The “adaptive paradigm of psychotherapy” develops from the work of Robert Langs. The adaptive paradigm interprets psychic conflict mainly in terms of conscious and unconscious adaptation to reality. Langs’ recent work to some extent goes back to an earlier Freud, in that Langs prefers a modified version of the topographic model of the mind (conscious, pre-conscious and unconscious) over the structural model (id, ego and super-ego) including the former’s emphasis on trauma (although Langs looks at death-related traumas rather than sexual traumas).  At the same time, Langs’s model of mind differs from that of Freud in that it understands the mind in terms of evolutionary biological principles. 
Relational psychoanalysis combines interpersonal psychoanalysis with the theory of object relations and with inter-subjective theory as critical to mental health. It was presented by Stephen Mitchell.  Relational psychoanalysis emphasizes how the individual’s personality is shaped by real and imagined relationships with others, and how these relationship patterns are reissued in interactions between analysts and patients. In New York, the main defenders of relational psychoanalysis include Lew Aron, Jessica Benjamin and Adrienne Harris. Fonagy and Target, in London, proposed their vision of the need to help certain separated and isolated patients to develop the capacity for “mentalization” associated with thinking about relationships and themselves. Arietta Slade, Susan Coates and Daniel Schechter, in New York, additionally contributed to the application of relational psychoanalysis to the treatment of the adult patient as a father, the clinical study of mentalization in the relationships between parents and babies and the intergenerational transmission of affections and trauma.
The term interpersonal-relational psychoanalysis is often used as a professional identification. Psychoanalysts under this broader umbrella debate what precisely the differences between the two schools are, without any clear and current consensus.
The term “intersubjectivity” was introduced to psychoanalysis by George E. Atwood and Robert Stolorow (1984). Intersubjective approaches emphasize how personality development and the therapeutic process are influenced by the interrelationship between the patient’s subjective perspective and that of others. The authors of interpersonal-relational and intersubjective approaches: Otto Rank, Heinz Kohut, Stephen A. Mitchell, Jessica Benjamin, Bernard Brandchaft, J. Fosshage, Donna M. Orange, Arnold “Arnie” Mindell, Thomas Ogden, Owen Renik, Irwin Z Hoffman, Harold Searles, Colwyn Trevarthen, Edgar A. Levenson, Jay Greenberg, Edward R. Ritvo, Beatrice Beebe, Frank M. Lachmann, Herbert Rosenfeld and Daniel Stern.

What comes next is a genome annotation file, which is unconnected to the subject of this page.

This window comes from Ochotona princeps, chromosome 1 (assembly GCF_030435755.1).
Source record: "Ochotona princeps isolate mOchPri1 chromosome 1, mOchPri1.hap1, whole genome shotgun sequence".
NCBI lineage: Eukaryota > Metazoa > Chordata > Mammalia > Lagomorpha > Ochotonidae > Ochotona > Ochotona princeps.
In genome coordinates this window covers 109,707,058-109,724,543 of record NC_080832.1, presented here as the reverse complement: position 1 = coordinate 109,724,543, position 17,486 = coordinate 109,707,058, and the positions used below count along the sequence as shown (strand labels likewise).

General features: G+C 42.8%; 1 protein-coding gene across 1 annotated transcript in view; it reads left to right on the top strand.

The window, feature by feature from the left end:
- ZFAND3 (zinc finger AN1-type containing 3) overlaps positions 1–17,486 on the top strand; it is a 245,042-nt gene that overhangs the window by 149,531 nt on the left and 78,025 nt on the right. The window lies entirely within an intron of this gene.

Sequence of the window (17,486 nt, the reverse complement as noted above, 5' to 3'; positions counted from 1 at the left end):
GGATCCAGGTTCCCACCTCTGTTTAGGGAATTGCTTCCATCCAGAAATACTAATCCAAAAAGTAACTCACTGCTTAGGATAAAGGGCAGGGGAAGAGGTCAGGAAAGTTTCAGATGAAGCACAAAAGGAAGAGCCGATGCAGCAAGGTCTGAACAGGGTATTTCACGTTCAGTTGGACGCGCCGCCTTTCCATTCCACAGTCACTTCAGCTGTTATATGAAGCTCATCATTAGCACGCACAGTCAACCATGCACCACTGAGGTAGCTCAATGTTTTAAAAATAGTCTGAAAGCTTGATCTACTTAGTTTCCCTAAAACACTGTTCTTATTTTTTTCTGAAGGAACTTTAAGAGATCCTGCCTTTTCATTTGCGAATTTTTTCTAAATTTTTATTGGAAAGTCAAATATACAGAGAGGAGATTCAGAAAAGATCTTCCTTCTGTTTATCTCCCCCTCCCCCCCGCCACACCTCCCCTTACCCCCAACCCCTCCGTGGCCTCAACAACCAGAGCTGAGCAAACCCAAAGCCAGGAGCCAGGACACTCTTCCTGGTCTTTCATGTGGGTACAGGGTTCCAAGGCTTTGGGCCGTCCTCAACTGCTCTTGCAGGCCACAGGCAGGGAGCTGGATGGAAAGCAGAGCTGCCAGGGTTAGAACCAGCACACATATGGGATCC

“Modern psychoanalysis” is a term coined by Hyman Spotnitz and his colleagues to describe a set of theoretical and clinical approaches that aim to broaden Freud’s theories in order to make them applicable to the entire spectrum of emotional disorders and to broaden the treatment potential for pathologies considered intractable by classical methods. Interventions based on this approach are mainly aimed at providing emotional-maturational communication to the patient, instead of promoting intellectual perception. These interventions, in addition to the targeted objectives, are used to resolve resistance that is presented in the clinical setting. This school of psychoanalysis has provided training opportunities for students in the United States and in countries around the world. His journal Modern Psychoanalysisit has been published since 1976. 
Psychopathology (mental disorders)
The various psychoses involve deficits in the autonomous functions of the ego, of integration (organization) of thought, in the capacity for abstraction, in relation to reality and reality tests. In depressions with psychotic characteristics, the self-preservation function can also be impaired (sometimes by an overwhelming depressive effect). Due to integrative deficits (often causing what general psychiatrists call “loose associations”, “blocking”, “flight of ideas”, “verbiage” and “withdrawal of thought”), the development of representations of self and object is also harmed. Clinically, therefore, psychotic individuals manifest limitations of empathy, trust, identity, closeness and / or stability in relationships (due to problems with self-object fusion anxiety) as well.
In patients whose autonomous ego functions are more intact, but who still show problems with object relations, the diagnosis generally falls into the category known as “borderline”. Borderline patients also show deficits, often in controlling impulses, affections or fantasies – but their ability to test reality remains more or less intact. Adults who do not experience guilt and shame, and who engage in criminal behavior, are usually diagnosed as psychopaths or, using the DSM-IV-TR, with antisocial personality disorder.
Panic, phobias, conversions, obsessions, compulsions and depressions (analysts call these “neurotic symptoms”) are not usually caused by deficits in function, but are caused by intrapsychic conflicts. Conflicts are usually between sexual and hostile-aggressive desires, guilt and shame and factors of reality. Conflicts may be conscious or unconscious, but they create anxiety, depressive affect and anger. Finally, the various elements are managed by defensive operations – they essentially close mental mechanisms that make people unaware of that element of conflict. “Repression” is the term given to the mechanism that keeps thoughts out of consciousness. “Isolation from affection” is the term used for the mechanism that keeps sensations out of consciousness. Neurotic symptoms can occur with or without deficits in ego functions, object relations and ego forces. Therefore, it is not uncommon to find obsessive-compulsive schizophrenics, panic patients who also suffer from borderline personality disorder, etc.